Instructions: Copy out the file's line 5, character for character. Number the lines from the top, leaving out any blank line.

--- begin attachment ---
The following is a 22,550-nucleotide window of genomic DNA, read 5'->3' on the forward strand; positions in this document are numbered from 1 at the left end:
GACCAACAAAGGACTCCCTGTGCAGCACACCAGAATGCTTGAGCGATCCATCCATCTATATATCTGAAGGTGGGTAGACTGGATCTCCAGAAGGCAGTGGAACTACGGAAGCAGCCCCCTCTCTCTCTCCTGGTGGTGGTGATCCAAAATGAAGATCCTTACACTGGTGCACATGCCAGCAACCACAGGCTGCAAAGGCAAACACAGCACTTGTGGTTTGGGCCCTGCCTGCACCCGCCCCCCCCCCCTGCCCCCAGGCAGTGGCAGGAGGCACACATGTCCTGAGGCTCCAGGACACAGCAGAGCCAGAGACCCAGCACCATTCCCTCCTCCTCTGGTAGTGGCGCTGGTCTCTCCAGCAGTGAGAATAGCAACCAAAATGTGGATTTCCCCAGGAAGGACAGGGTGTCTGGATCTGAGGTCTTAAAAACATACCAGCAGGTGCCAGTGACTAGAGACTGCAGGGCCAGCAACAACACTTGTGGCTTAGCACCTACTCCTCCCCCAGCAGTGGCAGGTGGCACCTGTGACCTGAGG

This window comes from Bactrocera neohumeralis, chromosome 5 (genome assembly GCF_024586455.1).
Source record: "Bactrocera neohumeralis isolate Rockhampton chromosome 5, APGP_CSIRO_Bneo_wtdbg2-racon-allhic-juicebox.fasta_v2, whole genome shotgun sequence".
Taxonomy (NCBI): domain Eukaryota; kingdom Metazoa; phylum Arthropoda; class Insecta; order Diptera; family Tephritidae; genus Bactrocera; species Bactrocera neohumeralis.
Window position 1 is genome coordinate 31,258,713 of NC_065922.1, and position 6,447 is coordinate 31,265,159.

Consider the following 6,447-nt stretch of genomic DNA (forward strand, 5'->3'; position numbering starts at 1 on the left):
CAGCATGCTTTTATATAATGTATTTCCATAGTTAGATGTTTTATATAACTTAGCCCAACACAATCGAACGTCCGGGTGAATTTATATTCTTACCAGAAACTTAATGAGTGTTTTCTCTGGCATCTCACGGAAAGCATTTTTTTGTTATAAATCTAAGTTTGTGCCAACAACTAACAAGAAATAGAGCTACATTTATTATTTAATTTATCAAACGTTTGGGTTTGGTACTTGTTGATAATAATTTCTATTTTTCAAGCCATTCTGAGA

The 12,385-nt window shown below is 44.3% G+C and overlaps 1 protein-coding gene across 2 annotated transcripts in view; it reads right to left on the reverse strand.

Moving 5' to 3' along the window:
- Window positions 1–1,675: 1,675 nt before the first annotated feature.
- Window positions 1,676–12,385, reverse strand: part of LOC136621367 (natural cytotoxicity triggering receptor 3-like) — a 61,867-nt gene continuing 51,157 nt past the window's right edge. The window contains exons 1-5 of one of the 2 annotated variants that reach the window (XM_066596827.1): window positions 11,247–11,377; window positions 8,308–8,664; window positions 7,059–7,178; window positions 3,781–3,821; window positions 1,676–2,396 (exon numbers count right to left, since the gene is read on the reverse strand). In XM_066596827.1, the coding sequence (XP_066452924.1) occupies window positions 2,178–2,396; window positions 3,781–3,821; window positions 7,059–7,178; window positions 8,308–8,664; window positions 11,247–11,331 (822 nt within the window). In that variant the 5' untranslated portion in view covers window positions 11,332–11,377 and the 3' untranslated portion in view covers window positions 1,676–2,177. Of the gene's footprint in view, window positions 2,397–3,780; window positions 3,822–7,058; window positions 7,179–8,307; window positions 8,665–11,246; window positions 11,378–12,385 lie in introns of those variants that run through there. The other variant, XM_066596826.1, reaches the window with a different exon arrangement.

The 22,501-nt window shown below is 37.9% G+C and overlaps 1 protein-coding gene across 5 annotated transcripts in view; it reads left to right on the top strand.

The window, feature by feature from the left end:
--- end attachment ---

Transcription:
Taxonomy (NCBI): domain Eukaryota; kingdom Metazoa; phylum Arthropoda; class Insecta; order Diptera; family Tephritidae; genus Bactrocera; species Bactrocera neohumeralis.